August 17, 2006
Dr. Charles Simpson, Texas
Agricultural Experiment Station scientist, has received the Coyt
T. Wilson award for his work in peanut breeding.
Simpson is a professor emeritus based at the
Texas A&M University System
Agricultural Research and Extension Center at Stephenville.
The American Peanut Research and Education Society established
the award in 2002 to honor Wilson, one of the world's top peanut
plant pathologists, said Dr. Don Cawthon, resident director of
research at the Stephenville center.
Simpson was given the award because he is the "foremost
individual in the U.S. with respect to collection, evaluation,
and preservation of genetic resources" of the genus of plants
that includes peanuts, Cawthon said.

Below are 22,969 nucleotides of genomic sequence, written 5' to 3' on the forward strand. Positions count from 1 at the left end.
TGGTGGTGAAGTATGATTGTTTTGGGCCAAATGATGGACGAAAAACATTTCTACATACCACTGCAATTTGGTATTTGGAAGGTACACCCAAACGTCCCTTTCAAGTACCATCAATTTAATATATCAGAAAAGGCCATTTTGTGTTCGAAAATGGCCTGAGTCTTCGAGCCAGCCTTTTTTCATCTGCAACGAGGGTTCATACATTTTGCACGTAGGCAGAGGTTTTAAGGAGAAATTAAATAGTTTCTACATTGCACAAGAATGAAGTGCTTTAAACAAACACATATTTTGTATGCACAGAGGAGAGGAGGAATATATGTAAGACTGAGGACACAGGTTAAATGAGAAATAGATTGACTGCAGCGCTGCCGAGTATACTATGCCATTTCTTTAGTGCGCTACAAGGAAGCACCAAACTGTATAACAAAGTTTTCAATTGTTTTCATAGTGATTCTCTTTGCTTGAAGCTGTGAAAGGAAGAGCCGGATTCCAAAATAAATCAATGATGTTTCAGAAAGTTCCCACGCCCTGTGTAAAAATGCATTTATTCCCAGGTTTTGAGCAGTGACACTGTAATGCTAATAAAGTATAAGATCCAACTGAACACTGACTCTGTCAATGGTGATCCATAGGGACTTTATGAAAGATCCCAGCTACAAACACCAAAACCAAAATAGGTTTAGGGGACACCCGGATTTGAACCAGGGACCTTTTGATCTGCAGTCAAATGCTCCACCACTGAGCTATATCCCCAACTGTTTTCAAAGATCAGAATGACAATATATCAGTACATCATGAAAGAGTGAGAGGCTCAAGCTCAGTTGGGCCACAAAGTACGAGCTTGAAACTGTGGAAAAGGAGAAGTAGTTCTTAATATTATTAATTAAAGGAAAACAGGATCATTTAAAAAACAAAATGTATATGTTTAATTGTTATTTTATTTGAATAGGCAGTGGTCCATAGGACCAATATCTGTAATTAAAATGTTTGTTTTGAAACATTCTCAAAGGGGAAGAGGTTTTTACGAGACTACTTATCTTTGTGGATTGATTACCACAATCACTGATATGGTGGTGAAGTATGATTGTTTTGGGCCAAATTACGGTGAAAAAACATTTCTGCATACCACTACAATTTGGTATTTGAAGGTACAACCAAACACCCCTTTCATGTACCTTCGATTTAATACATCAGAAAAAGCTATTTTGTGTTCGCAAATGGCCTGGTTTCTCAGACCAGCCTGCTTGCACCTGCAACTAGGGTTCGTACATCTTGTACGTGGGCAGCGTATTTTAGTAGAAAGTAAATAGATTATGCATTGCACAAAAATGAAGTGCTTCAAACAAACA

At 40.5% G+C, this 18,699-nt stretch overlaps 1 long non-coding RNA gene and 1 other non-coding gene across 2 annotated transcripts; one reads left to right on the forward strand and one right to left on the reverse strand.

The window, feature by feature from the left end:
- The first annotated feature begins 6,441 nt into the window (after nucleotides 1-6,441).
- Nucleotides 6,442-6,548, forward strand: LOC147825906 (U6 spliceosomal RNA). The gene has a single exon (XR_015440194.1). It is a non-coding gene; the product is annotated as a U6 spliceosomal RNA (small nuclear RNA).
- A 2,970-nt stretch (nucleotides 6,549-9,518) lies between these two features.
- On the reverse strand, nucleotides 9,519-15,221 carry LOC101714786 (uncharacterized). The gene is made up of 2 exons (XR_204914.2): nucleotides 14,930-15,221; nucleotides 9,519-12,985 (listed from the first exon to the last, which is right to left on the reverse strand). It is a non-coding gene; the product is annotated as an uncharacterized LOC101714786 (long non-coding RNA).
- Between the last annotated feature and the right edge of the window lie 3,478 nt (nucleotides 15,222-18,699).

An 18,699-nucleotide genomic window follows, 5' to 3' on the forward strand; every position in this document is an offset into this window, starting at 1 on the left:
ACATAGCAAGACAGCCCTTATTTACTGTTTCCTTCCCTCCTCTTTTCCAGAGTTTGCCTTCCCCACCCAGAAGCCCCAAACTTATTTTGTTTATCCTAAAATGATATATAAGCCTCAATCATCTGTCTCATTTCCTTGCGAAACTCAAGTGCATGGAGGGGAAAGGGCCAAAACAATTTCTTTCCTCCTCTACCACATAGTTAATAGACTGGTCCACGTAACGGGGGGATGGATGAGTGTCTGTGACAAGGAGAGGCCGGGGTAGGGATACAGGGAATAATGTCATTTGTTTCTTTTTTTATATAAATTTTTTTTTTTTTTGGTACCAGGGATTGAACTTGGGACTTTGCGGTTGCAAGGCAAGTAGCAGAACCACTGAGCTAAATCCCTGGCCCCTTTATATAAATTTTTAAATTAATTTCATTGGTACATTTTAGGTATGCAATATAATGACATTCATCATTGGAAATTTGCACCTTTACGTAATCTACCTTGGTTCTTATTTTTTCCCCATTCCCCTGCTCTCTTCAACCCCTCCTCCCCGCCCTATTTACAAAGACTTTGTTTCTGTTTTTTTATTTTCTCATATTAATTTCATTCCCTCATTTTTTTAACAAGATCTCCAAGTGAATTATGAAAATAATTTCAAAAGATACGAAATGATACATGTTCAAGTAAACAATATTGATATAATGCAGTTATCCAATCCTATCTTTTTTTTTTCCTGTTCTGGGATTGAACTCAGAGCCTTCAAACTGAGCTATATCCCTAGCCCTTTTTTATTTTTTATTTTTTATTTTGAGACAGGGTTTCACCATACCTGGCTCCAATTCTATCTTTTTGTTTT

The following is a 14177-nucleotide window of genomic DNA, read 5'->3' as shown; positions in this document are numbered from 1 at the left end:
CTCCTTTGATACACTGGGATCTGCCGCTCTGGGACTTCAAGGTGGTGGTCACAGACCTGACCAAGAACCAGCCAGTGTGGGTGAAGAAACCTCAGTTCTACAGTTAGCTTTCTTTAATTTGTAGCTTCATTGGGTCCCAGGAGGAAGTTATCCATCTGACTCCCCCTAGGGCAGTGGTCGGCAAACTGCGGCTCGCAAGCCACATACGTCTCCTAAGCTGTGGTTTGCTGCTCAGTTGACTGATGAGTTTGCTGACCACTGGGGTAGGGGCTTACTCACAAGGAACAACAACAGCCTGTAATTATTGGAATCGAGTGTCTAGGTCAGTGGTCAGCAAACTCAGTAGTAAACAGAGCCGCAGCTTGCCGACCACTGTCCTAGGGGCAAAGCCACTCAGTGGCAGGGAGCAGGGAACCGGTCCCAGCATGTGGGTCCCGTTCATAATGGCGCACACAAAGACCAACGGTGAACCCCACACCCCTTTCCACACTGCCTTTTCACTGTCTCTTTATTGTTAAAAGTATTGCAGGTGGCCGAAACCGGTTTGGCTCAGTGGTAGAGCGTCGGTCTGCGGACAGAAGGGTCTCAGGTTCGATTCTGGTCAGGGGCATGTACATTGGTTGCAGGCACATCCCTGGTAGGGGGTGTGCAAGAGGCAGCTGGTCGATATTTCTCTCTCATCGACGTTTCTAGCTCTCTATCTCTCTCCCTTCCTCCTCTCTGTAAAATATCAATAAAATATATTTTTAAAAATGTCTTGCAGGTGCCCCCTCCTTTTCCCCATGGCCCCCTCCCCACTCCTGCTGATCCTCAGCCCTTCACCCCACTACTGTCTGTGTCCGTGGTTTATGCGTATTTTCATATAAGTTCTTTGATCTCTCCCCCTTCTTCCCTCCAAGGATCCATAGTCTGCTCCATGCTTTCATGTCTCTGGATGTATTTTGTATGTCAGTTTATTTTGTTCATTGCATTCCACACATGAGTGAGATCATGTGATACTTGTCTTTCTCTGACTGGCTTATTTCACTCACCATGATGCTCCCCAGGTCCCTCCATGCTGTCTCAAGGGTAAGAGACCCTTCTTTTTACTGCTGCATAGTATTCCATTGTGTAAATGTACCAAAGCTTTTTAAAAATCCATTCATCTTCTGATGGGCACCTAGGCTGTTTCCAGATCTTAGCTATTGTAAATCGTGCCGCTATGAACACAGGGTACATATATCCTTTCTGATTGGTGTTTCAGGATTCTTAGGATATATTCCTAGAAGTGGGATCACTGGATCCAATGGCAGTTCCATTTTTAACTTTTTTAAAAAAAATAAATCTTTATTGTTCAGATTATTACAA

Simpson is renown in peanut breeding circles for his extensive
germplasm gathering forays in Argentina, Brazil, Bolivia,
Ecuador, Paraguay, Peru and Uruguay. Since 1977, Simpson and his
teams have collected more than 4,500 cultivated lines and 1,800
wild lines, representing 59 new species, Cawthon said.
In addition, Simpson developed hybrids that allowed molecular
geneticists to produce genetic maps, Cawthon said. These maps
were used to identify genetic markers that allowed plant
breeders to transfer a high level of resistance to root-knot
nematode from wild peanut species to cultivated varieties.
Simpson is the co-developer of 14 peanut cultivars adapted for
use for Southwestern peanut growers. His other peanut lines have
been of "high value" to plant breeders and geneticists
throughout the nation, Cawthon said.
Simpson was also cited for his leadership role in the American
Peanut Research and Education Society.
Simpson, though officially retired, still works full time at the
Stephenville center in a research capacity for essentially no
salary, Cawthon said.
"We have him on the books for four hours a week at minimum wage
so he can (legally) drive a state vehicle when needed and apply
for research grants," he said.